Heads Up – MPD Announces New Red Light Camera Locations

Photo by PoPville flickr user ianseanlivingston

It should probably be assumed that they are on every corner but this release came out late last week:

The Metropolitan Police Department (MPD) announced today the deployment of three new photo enforced Red Light Cameras locations beginning Monday, October 11, 2010.

Red Light cameras deployed throughout the city act as a force multiplier to allow MPD to monitor and enforce traffic safety compliance.

In selecting locations for the Red Light Cameras, MPD considers calls for police service, crash data, speed feasibility studies, as well as recommendations or requests from the Department of Transportation, Advisory Neighborhood Commissions and civic or citizen associations.

The thirty day educational phase will commence on October 11, 2010 where as violators will receive warning citations. On November 12, 2010, MPD will begin issuing live citations to violating motorists.

The new red light camera locations are as follows:

1. Connecticut Avenue southbound at Porter Street NW

2. 14th Street northbound at K Street NW

3. 3rd Street southbound at New York Ave NW

For more information about automated speed enforcement in the District of Columbia, log onto http://mpdc.dc.gov/automatedenforcement

30 Comment

  • bought damn time they put one at 14th and K.

  • I am still mixed on red light cameras. What I am not looking forward to are the new stop light cameras. They put sensors in the pavement and issues “tickets” if you do not stop for the required XX seconds at the stop sign.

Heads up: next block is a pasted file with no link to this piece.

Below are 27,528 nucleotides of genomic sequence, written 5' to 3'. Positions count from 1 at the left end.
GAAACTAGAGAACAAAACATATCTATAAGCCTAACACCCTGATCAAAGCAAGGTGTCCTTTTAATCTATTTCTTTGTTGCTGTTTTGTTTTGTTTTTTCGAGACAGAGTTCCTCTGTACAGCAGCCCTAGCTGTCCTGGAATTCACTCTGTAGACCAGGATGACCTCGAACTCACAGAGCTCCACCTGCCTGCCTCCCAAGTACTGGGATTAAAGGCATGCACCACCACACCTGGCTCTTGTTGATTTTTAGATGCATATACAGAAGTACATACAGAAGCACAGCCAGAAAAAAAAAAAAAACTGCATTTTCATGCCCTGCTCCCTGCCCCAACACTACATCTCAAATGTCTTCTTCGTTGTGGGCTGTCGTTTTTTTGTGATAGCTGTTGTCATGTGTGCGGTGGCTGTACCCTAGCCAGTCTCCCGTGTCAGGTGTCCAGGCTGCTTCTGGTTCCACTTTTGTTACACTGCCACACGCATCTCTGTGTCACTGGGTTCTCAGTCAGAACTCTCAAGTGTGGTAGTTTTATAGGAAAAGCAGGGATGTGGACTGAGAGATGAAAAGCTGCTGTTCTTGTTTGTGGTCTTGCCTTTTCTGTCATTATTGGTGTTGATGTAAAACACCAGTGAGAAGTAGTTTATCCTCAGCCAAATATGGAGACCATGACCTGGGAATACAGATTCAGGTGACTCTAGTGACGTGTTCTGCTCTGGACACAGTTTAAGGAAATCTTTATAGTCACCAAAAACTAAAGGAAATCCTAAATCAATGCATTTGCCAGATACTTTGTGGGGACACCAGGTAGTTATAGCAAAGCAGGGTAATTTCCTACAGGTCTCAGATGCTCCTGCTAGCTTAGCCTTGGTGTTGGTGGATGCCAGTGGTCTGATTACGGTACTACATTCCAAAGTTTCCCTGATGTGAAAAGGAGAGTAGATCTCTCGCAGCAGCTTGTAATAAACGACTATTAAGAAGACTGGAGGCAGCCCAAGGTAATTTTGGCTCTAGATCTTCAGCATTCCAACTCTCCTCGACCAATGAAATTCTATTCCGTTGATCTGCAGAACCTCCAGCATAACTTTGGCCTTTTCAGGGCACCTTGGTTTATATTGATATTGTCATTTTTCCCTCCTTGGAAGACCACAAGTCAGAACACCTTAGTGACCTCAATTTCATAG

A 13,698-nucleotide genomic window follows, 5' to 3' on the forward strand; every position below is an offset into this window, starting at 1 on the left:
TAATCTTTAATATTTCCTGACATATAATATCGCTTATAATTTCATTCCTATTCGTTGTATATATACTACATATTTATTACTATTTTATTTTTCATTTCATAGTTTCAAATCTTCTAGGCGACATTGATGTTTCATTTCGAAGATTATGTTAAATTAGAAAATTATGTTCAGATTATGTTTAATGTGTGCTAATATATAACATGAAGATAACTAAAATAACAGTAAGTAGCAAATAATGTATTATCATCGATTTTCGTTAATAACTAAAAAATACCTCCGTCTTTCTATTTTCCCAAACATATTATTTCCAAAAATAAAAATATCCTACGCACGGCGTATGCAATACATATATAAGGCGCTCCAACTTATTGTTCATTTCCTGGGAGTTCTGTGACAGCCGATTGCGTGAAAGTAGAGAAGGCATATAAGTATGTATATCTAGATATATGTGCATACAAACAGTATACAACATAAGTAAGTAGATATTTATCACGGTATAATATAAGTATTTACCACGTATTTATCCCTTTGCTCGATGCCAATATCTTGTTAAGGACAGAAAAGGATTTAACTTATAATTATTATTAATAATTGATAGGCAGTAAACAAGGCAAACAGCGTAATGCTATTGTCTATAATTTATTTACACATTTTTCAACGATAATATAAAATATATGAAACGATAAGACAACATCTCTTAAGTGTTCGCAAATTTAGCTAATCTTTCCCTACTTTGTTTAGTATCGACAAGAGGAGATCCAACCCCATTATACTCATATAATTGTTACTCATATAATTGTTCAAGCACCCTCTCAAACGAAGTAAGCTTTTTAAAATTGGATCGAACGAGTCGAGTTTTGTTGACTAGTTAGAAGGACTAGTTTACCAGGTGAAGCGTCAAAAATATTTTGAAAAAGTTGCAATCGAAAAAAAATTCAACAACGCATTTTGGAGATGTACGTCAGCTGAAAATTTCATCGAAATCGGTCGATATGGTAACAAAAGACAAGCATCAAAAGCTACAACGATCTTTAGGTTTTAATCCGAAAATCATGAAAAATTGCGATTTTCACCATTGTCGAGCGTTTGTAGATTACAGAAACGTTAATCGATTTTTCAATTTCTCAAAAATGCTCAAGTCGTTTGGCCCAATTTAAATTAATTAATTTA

• Clearly this stuff is needed.

    As for you “Big Brother” haters… well, its higher taxes or more fines for the idiots and dangerous fools out there.

    I would be ok with one on every corner.

    • I think police roadblocks should be at every corner with breathalyzers, and they should have cyanide dispensers built in, that way, if somebody blows > .08 it just takes care of the problem right there and then. I wish they had quick roadside test for pot too – same reason.

      Imagine how much safer the roads will be with all the substance abusers out of the way! Utopia here we come!

      Also, all cars should come with razor sharp cowcatchers to take care of those pesky jaywalkers.

  • Cool. I’m okay with as many of these as they want to put up. I understand why people don’t like them, but so far I don’t find the anti-arguments more convincing than the pro-arguments.

    • I guess people dont like them because they just work to make money for the city. But that shouldnt be the case to not like them, they do work well to deter people from jumping signals, so have them everywhere!

      On a side note, I am against cops hiding in alleys or behind trees etc to catch speeders. They hide, which makes the driver more likely to speed and then when he does, they get ticketed.

      But had the cop been visible, which DC cops usually so like to be with their blinking lights all the time, no one would speed.

      I am against this because a speeding car can cause accidents and a cop present on the road can prevent that accident by being visible. So the possible accident can be avoided completely.

      This is what I really hate. The cop is taking a risk to allow a moron speed past him to ticket him, but wouldnt do shit to just make people follow the law.

      • These are good talking points, but for me these kinds of arguments are irrelevant by the simple fact that when you obtain your license you agree to abide by the laws of the road, i.e. no speeding and no running red lights. Visibility or non-visibility of police and/or cameras should have zero influence on whether or not you follow the rules of the road.